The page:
After the flames | SierraSun.com

After the flames

Julie BrownSierra Sun

Emma Garrard/Sierra SunDexter, who was rescued from his home by neighbors Saturday, relaxes in his yard as his owners, John and Christina Griffin returned to the remains of their house on Monday.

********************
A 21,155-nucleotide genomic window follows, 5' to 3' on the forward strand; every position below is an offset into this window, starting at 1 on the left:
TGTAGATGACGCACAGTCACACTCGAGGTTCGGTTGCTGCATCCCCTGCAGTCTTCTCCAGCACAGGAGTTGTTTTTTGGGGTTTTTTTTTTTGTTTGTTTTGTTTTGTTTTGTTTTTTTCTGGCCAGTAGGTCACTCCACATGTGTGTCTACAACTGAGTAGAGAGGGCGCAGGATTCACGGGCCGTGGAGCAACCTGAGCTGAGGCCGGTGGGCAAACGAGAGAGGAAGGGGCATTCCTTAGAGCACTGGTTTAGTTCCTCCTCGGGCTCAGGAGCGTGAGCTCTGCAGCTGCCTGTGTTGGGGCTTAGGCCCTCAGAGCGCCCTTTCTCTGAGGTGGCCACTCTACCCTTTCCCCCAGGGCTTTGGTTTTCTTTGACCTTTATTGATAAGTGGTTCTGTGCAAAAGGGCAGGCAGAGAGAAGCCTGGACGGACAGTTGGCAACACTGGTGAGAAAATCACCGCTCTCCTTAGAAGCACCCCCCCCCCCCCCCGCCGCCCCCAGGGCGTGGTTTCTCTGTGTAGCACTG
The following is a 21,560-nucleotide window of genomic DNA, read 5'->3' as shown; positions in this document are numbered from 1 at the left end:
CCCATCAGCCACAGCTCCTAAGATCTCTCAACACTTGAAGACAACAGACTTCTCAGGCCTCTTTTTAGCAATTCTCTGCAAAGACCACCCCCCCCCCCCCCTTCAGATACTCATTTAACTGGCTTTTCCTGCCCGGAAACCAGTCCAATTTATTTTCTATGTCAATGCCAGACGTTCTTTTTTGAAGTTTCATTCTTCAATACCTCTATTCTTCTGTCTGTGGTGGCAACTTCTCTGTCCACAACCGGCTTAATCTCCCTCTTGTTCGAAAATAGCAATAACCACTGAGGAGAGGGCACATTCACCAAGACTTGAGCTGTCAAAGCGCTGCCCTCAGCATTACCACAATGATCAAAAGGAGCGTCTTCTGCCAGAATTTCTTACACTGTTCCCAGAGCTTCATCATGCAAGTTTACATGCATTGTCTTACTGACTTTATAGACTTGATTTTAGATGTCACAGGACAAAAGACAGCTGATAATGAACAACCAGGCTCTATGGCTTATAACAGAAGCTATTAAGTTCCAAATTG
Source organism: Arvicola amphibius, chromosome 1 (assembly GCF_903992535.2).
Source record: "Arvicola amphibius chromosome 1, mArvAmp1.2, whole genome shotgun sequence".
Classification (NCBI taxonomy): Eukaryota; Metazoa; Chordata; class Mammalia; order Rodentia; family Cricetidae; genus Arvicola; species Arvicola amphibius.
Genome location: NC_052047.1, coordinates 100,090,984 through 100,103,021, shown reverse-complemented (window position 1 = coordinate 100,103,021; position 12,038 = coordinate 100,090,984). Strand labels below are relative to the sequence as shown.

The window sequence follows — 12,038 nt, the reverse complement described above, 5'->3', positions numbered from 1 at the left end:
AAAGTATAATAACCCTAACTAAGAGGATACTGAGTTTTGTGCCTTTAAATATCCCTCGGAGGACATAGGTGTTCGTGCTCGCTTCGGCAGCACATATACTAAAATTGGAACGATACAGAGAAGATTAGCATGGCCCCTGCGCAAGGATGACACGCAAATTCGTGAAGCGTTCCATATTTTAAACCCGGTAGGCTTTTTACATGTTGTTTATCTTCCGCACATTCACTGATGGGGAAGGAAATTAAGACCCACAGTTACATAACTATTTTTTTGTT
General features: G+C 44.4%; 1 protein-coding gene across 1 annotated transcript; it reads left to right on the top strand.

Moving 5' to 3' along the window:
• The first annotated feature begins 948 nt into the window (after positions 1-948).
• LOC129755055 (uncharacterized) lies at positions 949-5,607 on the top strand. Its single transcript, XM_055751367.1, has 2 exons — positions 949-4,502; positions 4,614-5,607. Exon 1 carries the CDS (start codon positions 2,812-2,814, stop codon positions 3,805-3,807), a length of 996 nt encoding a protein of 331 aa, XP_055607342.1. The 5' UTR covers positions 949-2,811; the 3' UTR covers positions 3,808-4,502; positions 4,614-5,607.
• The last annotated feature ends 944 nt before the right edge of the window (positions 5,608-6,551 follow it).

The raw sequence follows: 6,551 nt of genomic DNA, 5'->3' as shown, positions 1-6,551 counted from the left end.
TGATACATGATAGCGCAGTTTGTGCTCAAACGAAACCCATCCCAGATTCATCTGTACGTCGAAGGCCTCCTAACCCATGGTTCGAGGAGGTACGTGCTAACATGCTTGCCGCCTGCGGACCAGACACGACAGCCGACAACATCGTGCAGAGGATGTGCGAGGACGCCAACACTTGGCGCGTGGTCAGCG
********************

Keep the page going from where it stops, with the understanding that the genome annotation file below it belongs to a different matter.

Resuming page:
Rising to nowhere, a soot-stained brick chimney towered above piles of ash and debris all that remained of a Washoe Way home destroyed by a fire Saturday that consumed six structures and 15 acres of forest outside of Tahoe City.With the smell of ash hanging in the air Monday, John and Christina Griffith sifted through the remains of their home, salvaging what was left while their St. Bernard sat in a clearing between heaps of rubble. Yellow caution tape surrounded the parcel.My first 70s shower head, said John Griffith, holding up a blackened, circular object. Griffiths home was one of the five destroyed. I feel like my piggy bank is going to be right around here.Utility trucks, U.S. Forest Service crews and insurance agents crowded the burn area Monday initiating the first phase of rebuilding and finishing the last stage of fire control.Well be maintaining crews out there until we achieve full control that is when the entire area is mopped up and there is no danger of embers igniting, said Rex Norman, spokesman for Lake Tahoe Basin Management Unit of the U.S. Forest Service. Hot shot crews cleaned up the backbone of the fire Monday, patrolling the burned area and looking for smoldering debris or anything that would hamper our control efforts, said Kurt Kissinger, incident command officer for the U.S. Forest Service. Crews started to grid the area on the fringes of the burned site, making their way toward the interior, Kissinger said.Utility crews restored power on Sunday, Kissinger said. Crews from AT&T and various cable companies worked to restore phone and television access Monday. Kissinger said crews were making progress and he was looking to send home some workers later Monday evening, suspending night operations but continuing with day operations. If things continue the way they are, thats what were looking for, Kissinger said.Once fire personnel complete the mop-up, Kissinger said officials will likely send out a Burned Area Emergency Response team to survey the land and look into erosion control and vegetation growth. [Reforestation] depends on the needs of that particular area, Norman said. Itll depend on the local conditions.But responsibility for rebuilding individual homes lies with the property owner, several of whom were discussing the matter with insurance agents Monday.Im in my first class of insurance 101, said Peter Morris, staring at a pile of deformed cans among other unrecognizable objects on his Tahoe Woods lot. Morris was assessing his destroyed property with his insurance agent to determine what was formerly on his property and what needs to be rebuilt.Thats a lifetime worth of stuff right here reduced to ashes, Morris said. Morris said he would like to rebuild his home just as its been for the past 20 years hes lived there. But with regulations, bureaucracy and unavailable materials, its just not possible, he said.I just cant wait to get involved with the bureaucracy and find out all that Im not going to be able to do anymore, Morris said. I certainly wouldnt wish this on anybody, but well get through it.The Tahoe Regional Planning Agency may discuss waiving fees to Washoe Fire victims who will rebuild their homes at the agencys next board meeting, said Community Liaison Jeff Cowen.However we can help the homeowners, we will do that, Cowen said.In the Angora Fire, the bistate agency waived both the application and mitigation fees to make it easier for fire victims to rebuild their homes, Cowen said. The Sierra Suns David Bunker contributed to this report.